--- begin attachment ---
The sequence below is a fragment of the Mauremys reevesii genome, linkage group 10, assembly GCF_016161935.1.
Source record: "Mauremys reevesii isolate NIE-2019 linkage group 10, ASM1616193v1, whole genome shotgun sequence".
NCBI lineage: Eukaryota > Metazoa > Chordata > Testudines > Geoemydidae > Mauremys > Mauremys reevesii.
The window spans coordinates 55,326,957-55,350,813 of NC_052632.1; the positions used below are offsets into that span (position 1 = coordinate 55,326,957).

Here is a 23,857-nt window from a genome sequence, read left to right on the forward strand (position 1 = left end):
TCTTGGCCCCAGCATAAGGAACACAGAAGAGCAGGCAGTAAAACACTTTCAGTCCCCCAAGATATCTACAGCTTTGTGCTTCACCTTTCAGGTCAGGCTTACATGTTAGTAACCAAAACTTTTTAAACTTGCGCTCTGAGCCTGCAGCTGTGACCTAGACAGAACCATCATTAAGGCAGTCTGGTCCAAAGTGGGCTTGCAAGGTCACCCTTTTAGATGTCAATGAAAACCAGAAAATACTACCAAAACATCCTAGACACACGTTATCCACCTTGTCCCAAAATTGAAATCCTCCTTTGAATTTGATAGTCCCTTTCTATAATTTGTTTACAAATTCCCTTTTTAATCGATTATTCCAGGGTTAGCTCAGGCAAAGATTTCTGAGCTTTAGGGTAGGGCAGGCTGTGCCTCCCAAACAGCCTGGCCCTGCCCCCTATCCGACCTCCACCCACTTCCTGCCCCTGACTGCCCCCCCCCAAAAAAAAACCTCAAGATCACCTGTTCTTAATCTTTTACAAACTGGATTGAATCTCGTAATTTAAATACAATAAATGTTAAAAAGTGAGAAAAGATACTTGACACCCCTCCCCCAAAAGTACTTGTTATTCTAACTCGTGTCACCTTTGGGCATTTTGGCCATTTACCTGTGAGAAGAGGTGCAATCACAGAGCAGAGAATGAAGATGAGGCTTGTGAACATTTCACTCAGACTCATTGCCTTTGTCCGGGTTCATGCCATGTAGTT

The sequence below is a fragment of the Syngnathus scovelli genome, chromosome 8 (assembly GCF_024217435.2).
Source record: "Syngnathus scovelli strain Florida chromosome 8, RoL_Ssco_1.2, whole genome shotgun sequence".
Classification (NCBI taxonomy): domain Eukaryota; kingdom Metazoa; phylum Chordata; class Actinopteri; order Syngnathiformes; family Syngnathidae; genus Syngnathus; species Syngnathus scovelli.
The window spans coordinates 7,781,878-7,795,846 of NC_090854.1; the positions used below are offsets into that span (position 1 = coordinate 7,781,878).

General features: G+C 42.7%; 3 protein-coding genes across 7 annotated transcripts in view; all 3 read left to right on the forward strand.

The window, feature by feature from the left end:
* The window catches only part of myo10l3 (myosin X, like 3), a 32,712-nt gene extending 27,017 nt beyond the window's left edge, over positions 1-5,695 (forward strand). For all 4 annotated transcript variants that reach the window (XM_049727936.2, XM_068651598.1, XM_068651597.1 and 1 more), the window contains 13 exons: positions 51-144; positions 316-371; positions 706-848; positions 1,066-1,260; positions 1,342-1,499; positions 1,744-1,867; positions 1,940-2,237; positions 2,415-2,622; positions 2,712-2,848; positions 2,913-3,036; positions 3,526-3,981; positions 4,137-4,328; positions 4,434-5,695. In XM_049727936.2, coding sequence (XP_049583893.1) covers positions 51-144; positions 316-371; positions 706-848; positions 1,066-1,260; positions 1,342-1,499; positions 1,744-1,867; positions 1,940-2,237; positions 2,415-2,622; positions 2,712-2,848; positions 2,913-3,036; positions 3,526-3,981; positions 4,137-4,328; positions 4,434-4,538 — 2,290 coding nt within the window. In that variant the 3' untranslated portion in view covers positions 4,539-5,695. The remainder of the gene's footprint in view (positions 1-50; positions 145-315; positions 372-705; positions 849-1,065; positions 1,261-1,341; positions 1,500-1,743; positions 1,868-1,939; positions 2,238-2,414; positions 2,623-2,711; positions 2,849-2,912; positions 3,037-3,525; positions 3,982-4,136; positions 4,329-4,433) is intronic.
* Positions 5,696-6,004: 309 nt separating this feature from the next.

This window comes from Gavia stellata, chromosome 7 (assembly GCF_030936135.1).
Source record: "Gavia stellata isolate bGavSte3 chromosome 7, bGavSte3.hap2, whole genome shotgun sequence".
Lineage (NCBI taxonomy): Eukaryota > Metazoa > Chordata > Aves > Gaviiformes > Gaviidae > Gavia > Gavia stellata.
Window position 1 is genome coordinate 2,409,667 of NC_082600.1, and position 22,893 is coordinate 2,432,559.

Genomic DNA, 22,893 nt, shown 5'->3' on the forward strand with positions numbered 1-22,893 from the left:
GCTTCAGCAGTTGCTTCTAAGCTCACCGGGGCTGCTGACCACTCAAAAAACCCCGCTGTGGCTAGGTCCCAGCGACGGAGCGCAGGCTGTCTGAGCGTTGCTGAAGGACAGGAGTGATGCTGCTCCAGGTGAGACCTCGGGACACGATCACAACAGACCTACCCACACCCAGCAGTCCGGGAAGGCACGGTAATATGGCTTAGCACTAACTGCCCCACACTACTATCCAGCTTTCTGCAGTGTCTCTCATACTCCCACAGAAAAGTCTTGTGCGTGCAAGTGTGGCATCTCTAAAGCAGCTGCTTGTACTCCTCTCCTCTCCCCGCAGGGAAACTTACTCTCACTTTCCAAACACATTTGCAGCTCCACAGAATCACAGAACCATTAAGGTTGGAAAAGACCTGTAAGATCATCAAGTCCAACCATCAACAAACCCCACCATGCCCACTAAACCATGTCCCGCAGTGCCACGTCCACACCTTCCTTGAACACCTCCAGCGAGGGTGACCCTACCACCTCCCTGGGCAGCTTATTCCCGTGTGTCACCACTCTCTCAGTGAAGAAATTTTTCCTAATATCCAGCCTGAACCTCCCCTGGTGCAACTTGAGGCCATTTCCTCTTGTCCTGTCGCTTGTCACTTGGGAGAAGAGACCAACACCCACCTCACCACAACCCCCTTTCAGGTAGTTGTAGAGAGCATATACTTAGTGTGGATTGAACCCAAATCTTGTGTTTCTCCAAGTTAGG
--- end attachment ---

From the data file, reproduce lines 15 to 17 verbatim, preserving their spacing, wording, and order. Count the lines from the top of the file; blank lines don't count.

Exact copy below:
This window comes from Gavia stellata, chromosome 7 (assembly GCF_030936135.1).
Source record: "Gavia stellata isolate bGavSte3 chromosome 7, bGavSte3.hap2, whole genome shotgun sequence".
Lineage (NCBI taxonomy): Eukaryota > Metazoa > Chordata > Aves > Gaviiformes > Gaviidae > Gavia > Gavia stellata.